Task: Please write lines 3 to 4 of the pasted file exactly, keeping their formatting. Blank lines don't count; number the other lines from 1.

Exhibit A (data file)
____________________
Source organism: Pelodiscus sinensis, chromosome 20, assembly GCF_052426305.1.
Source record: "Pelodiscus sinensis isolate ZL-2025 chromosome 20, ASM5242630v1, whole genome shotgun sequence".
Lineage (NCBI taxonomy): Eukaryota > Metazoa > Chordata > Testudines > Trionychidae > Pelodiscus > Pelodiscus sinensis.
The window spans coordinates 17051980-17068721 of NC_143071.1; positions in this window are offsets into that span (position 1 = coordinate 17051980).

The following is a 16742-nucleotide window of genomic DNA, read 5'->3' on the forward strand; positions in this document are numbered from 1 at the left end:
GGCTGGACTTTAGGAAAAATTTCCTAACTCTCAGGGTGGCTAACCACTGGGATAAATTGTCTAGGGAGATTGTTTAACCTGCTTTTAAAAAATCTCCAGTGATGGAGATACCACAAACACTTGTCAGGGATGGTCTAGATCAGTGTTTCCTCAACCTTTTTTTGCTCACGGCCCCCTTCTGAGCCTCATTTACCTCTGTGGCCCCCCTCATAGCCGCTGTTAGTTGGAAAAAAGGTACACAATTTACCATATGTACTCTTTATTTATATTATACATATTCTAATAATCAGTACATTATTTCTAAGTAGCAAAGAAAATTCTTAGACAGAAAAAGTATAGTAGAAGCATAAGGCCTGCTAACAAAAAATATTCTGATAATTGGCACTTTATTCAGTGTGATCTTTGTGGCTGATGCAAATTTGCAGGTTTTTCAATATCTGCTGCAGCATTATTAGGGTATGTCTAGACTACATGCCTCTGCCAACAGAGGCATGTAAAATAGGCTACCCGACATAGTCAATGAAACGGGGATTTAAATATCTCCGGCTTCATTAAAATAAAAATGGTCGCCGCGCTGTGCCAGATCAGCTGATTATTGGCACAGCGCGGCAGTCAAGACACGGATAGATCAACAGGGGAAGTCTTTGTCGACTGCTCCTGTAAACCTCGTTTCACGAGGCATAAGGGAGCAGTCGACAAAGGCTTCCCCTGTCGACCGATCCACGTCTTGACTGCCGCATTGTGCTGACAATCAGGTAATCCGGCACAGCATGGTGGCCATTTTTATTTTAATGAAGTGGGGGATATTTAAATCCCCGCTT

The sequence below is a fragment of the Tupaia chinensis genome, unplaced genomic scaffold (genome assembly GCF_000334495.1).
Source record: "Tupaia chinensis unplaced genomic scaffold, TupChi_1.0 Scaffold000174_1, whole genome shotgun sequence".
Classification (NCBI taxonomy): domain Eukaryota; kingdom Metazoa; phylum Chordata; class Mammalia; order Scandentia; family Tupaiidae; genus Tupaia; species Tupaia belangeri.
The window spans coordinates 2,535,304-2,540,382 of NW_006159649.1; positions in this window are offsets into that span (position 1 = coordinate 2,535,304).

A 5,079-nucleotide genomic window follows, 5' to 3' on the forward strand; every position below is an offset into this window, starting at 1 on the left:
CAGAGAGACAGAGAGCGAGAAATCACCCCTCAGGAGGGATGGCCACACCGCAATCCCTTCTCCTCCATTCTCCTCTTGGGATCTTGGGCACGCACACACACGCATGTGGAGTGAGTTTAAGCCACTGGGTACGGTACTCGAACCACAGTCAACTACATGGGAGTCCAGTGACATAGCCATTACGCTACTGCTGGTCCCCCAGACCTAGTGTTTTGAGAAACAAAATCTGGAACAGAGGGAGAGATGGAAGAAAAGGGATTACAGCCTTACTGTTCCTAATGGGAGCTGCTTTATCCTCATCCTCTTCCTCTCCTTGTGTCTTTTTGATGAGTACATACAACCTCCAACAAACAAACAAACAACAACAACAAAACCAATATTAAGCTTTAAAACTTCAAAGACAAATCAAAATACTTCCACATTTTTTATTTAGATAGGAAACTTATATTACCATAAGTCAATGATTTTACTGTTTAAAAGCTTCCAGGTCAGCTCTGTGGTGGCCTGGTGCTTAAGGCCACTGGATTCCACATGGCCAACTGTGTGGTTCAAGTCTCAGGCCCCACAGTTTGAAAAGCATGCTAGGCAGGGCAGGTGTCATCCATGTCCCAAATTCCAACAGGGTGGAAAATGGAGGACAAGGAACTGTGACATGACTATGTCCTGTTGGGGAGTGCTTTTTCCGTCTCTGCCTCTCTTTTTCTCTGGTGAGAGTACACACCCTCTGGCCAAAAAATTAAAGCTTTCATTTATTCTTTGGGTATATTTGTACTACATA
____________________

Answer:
Lineage (NCBI taxonomy): Eukaryota > Metazoa > Chordata > Testudines > Trionychidae > Pelodiscus > Pelodiscus sinensis.
The window spans coordinates 17051980-17068721 of NC_143071.1; positions in this window are offsets into that span (position 1 = coordinate 17051980).